Interest, participation, and relationship are all very important aspects of engagement and for me, it is hard to choose just one to discuss. However, relationships are needed to build trust. Once a student trusts their teacher they are more willing to participate and gain an interest in the course. Building an appropriate repor with students seems to be the baseline of engagement. Relationships are hard to guage and generally can be read several different ways and anyone can interpret relationships different than someone else. However, if you build respect with a student I believe that can be conveyed on the way the student behaves in the classrom and outside the classroom in your presence and without (such as expected behavior for a sub).
Week 2B (Oct. 4-Oct. 10)- Can the parts be influenced?
If we take some of the smaller but important, elements of this idea of "engagement" and we try to influence that portion of the student engagement process, can we improve engagement? It is clear that many (myself included) believe instructors can influence the engagement of students. So the question becomes how? What can we change or do to influence it? And how will we know if our efforts made a difference? Can we measure any aspect of engagement?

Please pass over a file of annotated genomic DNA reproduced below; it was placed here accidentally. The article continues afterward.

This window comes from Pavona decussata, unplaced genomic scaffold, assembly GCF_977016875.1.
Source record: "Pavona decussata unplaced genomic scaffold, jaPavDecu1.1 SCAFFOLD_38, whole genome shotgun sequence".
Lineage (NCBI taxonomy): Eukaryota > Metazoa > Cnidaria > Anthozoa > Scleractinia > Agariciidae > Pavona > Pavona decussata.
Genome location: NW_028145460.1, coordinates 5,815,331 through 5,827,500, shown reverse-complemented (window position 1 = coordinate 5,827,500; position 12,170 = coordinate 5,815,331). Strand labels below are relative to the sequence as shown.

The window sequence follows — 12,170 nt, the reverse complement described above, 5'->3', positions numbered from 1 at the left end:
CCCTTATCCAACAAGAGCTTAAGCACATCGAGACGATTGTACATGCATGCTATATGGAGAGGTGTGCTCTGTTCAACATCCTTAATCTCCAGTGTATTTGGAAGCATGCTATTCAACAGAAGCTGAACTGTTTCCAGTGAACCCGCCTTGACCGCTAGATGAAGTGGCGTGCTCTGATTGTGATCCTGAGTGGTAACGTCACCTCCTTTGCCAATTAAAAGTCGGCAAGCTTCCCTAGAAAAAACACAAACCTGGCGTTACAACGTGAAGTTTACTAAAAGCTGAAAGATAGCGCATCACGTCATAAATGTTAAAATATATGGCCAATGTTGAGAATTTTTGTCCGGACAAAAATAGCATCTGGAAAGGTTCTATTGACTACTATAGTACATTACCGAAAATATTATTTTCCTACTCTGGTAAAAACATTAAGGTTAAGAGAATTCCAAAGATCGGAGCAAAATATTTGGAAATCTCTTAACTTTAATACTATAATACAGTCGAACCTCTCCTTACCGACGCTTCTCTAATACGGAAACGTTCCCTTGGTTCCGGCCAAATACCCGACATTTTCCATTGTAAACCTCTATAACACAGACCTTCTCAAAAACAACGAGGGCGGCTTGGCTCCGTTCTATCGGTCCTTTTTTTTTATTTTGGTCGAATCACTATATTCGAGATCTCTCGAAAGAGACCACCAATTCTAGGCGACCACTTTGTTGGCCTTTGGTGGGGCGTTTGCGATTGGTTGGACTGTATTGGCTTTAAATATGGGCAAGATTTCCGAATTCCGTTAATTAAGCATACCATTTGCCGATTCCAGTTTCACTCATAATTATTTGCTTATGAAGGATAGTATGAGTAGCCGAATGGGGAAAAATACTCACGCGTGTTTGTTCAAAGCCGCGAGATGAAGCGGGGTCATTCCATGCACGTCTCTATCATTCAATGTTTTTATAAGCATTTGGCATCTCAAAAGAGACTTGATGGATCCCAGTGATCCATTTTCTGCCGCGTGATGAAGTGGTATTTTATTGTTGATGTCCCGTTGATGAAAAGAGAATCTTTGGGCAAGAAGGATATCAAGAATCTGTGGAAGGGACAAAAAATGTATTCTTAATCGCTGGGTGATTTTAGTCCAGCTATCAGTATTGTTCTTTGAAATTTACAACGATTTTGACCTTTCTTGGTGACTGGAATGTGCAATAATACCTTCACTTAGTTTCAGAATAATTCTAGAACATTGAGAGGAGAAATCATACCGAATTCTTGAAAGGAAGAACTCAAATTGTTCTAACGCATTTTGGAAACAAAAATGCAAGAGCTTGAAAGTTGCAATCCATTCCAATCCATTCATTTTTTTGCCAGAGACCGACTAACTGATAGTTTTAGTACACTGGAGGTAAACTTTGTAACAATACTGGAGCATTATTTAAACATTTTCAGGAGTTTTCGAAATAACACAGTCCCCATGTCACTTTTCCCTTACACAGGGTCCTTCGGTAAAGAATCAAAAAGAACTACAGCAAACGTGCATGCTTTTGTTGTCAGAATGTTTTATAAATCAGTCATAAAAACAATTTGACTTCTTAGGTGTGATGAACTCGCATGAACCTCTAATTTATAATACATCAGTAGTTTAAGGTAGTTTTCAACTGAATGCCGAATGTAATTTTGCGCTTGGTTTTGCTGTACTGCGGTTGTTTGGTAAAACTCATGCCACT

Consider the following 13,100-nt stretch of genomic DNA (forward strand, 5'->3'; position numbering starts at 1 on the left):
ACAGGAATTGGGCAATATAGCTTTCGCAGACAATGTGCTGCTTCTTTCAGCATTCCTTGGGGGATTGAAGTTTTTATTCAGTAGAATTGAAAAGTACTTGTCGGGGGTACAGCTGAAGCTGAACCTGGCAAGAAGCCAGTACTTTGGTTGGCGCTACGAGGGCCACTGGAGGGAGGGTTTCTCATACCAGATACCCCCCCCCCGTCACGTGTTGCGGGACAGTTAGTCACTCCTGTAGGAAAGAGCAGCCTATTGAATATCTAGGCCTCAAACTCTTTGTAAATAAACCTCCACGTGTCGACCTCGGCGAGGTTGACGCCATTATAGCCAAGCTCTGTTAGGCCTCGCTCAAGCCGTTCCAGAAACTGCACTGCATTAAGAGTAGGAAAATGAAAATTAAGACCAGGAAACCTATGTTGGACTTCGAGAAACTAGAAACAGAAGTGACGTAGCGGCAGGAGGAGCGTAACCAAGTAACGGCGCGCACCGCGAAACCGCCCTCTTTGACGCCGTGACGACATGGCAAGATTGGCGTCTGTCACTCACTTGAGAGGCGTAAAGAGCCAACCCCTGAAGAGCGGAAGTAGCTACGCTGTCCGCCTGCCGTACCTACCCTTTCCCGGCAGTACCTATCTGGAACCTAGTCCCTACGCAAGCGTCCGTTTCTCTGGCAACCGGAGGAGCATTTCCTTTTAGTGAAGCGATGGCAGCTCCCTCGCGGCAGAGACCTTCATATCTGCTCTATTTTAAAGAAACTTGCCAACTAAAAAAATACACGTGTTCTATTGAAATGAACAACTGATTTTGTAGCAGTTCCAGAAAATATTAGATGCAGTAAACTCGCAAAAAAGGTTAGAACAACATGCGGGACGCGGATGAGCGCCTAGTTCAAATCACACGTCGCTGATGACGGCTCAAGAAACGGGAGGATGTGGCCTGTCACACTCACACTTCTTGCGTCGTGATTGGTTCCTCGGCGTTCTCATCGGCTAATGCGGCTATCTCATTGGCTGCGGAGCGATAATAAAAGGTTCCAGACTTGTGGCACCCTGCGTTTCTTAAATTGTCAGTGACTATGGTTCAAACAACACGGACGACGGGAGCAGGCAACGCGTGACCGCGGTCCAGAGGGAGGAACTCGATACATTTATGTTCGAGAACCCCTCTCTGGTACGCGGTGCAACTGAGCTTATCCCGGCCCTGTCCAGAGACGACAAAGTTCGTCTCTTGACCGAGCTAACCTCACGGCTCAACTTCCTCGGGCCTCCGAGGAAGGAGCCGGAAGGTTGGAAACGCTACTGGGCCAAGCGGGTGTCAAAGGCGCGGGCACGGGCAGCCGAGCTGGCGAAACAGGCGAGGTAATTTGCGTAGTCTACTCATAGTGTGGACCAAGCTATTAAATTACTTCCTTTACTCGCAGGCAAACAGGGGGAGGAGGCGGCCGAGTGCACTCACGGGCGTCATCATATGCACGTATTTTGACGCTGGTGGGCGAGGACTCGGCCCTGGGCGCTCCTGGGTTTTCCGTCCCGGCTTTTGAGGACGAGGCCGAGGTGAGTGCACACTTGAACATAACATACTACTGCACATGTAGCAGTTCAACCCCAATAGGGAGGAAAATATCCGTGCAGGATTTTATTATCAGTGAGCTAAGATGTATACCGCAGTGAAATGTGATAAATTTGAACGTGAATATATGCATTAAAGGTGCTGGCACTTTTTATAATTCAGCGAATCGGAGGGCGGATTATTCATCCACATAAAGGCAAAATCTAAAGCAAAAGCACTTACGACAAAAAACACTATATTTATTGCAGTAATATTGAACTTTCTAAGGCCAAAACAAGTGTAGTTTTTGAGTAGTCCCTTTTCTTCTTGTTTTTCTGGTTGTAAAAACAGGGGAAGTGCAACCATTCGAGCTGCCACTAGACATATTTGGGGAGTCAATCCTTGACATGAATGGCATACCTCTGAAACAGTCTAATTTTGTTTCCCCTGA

I suggest we look now at three aspects to engagement: interest, participation, and relationship. Can we influence these aspects of engagement? Go to this google document and add your ideas for teacher influence over these characteristics of engagement. Think about whether the student response (interest, participation, or relationship) could be measured or not, and in what ways. Add those thoughts to the third column.
Go back to the list created in Week 2B. Pick other single aspects of engagement to add to the google document and attempt to flush out how it can be influenced and whether the influence could be measured in some way.
Use the comment feature to discuss this idea of taking the parts of engagement and creating changes in the learning environment to address a single aspect of engagement. Do you think addressing aspects of engagement could be a way to achieve improved student engagement? Why or why not?